With twists and turns, In Retrospect has something for fans of both science fiction and mystery.
Ellen Larson’s In Retrospect is a sophisticated psychological murder mystery set in an almost unrecognizable future Earth.
The plot revolves around Merit Rafi, the only Forensic Retrospector left alive after a brutal war between the Oku and Rasakans. As a Retrospector, Merit uses time travel to solve crimes, but she is torn between working for the oppressive Rasakans and staying loyal to what is left of the Oku resistance.
What starts out seemingly as a character study turns into an edge-of-the-seat whodunit as Larson carefully unravels past and present events through a series of flashbacks seen through Merit’s eyes. The flashbacks are labeled, and it is simple enough to judge the chronology based on Merit’s age and environment. Four major time periods are represented. There’s the young, earnest Merit learning to time travel at the Priory; Officer Rafi idealistically debating, laughing, and flirting through life; Merit as Sparrow, a determined militia fighter in the resistance; and present-day Merit, haunted and broken by the events of the war.
The glaring juxtaposition of each earlier incarnation of Merit brilliantly showcases the events that guide her. Each flashback and flashforward reveals another clue. Everyone that she encounters, from Eric Torre, Rasakan physicist-turned-special-forces-agent, to the enigmatic Prioress featured on the front cover, plays a crucial role in shaping not only Merit herself but the tangled state of affairs that has left Okusha’s General Omari Zane dead with no suspects.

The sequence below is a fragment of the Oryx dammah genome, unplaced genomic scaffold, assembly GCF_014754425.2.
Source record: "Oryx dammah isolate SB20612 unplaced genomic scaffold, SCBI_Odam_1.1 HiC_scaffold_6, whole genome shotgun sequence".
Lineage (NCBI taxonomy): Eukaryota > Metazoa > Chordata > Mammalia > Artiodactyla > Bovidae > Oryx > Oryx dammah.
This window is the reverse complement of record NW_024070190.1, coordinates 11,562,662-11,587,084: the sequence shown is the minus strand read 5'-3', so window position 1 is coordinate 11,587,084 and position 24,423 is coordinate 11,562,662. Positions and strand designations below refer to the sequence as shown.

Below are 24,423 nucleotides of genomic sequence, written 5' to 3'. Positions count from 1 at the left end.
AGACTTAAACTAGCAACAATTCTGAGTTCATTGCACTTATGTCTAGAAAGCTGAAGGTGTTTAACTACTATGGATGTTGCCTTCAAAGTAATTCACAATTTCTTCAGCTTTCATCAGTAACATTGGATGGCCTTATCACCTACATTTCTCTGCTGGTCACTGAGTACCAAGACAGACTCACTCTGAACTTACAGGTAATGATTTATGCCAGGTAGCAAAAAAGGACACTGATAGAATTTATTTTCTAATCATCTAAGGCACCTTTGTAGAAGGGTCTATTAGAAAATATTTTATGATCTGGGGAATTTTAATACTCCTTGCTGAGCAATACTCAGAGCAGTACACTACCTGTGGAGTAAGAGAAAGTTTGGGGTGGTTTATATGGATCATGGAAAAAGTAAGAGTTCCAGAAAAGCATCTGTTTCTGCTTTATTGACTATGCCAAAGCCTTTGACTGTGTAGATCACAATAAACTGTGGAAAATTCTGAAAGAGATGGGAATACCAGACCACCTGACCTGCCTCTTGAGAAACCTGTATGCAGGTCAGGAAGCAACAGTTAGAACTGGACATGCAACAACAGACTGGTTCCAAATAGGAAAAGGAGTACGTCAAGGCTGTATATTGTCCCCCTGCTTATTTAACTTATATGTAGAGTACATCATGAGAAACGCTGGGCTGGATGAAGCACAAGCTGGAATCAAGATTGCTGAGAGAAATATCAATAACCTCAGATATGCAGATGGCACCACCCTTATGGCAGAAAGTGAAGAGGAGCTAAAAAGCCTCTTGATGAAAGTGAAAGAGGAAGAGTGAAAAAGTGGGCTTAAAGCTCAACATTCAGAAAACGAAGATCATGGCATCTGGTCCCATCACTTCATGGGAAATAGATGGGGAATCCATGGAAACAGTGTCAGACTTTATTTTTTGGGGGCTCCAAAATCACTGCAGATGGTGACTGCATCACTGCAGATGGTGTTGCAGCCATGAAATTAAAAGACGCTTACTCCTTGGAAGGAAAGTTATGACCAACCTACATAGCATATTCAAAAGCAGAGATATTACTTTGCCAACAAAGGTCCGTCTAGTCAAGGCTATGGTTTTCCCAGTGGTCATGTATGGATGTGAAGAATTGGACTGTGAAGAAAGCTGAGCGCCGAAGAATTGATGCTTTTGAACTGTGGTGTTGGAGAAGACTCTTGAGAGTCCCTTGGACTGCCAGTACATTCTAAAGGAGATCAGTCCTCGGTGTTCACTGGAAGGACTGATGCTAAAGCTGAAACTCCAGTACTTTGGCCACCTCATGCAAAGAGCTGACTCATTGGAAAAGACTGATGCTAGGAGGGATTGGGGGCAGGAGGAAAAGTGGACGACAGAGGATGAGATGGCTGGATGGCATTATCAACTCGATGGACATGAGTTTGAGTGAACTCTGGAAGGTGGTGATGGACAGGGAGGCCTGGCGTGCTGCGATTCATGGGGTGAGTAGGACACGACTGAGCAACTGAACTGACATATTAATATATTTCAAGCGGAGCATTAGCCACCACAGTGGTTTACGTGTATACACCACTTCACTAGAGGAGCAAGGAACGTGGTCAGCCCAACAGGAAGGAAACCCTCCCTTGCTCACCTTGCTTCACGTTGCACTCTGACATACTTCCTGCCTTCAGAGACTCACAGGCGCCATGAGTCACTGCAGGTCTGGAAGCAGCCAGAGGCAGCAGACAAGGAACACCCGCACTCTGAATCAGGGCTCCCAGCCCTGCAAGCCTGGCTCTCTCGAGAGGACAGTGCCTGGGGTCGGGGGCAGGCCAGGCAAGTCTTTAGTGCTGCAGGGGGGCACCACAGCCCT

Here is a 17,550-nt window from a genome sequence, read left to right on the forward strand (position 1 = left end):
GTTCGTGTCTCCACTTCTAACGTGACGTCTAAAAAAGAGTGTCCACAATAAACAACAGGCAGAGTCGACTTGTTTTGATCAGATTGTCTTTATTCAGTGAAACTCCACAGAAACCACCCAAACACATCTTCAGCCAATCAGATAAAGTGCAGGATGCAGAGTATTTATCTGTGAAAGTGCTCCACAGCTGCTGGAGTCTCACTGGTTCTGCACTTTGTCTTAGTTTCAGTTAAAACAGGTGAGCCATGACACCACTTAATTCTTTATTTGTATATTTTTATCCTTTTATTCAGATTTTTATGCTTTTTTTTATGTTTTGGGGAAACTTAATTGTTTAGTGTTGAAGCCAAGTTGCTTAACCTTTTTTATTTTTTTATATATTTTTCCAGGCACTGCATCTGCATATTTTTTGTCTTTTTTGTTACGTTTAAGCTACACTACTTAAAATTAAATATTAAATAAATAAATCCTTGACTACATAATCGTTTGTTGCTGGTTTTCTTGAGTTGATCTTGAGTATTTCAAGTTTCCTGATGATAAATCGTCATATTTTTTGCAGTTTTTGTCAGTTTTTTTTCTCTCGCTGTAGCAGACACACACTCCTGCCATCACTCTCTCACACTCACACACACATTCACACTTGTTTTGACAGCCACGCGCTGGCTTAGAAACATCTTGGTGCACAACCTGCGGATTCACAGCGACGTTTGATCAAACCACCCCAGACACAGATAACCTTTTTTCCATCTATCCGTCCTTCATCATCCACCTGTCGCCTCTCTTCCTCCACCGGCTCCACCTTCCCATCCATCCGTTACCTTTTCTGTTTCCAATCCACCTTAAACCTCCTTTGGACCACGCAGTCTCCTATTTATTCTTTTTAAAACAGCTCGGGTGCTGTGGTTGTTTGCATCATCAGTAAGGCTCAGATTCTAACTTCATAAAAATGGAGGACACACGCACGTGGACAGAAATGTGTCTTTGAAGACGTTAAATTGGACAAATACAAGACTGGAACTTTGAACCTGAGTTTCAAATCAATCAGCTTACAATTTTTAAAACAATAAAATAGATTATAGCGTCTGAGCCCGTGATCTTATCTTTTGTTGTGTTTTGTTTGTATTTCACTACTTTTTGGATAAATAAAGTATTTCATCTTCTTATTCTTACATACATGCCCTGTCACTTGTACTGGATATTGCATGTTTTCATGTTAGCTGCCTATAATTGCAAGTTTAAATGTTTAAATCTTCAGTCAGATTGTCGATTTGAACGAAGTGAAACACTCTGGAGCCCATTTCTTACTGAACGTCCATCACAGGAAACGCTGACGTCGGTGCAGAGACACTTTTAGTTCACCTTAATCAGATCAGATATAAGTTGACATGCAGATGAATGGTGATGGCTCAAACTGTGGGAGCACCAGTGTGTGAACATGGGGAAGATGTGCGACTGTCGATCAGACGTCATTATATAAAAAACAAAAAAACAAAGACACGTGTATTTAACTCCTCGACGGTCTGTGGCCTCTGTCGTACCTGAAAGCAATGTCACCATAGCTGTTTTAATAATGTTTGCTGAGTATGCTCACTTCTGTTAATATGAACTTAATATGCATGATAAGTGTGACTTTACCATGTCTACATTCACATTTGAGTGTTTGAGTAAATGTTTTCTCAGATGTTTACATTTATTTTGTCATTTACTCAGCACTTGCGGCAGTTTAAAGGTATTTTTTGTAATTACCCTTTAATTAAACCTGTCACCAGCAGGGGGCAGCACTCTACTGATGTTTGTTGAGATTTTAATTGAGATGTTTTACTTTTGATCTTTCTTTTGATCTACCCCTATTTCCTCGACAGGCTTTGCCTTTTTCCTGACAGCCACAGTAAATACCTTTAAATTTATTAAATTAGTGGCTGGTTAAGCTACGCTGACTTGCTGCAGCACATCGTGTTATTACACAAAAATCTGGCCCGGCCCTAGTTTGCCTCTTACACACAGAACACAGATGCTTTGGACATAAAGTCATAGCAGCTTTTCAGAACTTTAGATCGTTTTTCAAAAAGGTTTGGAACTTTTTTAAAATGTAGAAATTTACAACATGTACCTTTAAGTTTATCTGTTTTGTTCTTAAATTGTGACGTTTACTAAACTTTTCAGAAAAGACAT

A fantasy-style map provides some orientation, although Larson’s Earth in the year 3324 retains a few recognizable features, such as the Mediterranean Sea. Most of the action takes place in Okucha, or what can best be described as the region of ancient Thrace. High-ranking officials wear facial shields, adding to the exotic futuristic mystique. The Prioress, for example, dons a particularly elaborate shield “shaped like two hearts conjoined beneath a lotus crest,” and the “featureless gold” of Marshall John Frey’s full-face shield often intimidates those who gaze upon it.
The dialogue frequently unfolds into esoteric musings concerning time travel and its potential—most importantly, is it possible to alter the past and change the future? The theoretical debates involve retorts such as, “This is the third curvilinear equation of Gellar’s metachronic function…a fragment of the original isochronous flexion parameters used to kindle the First Continuum.” The words possess a certain lyrical quality, if not immediate clarity of meaning. Larson also manages to showcase the attraction between Eric and Merit through these discussions, which are in turns lighthearted and filled with heated frustration. Luckily, it is not necessary to understand every “unexplained anomaly attendant to the fourth-dimensional warp” to appreciate the banter.
Sticklers for grammar may be perturbed by the modicum of errors throughout the text, but the language itself is striking enough to make up for it. In Retrospect has something for fans of both science fiction and mystery, with enough twists and turns to guarantee that it will not be put down until the very last page has been read.
Pallas Gates McCorquodale
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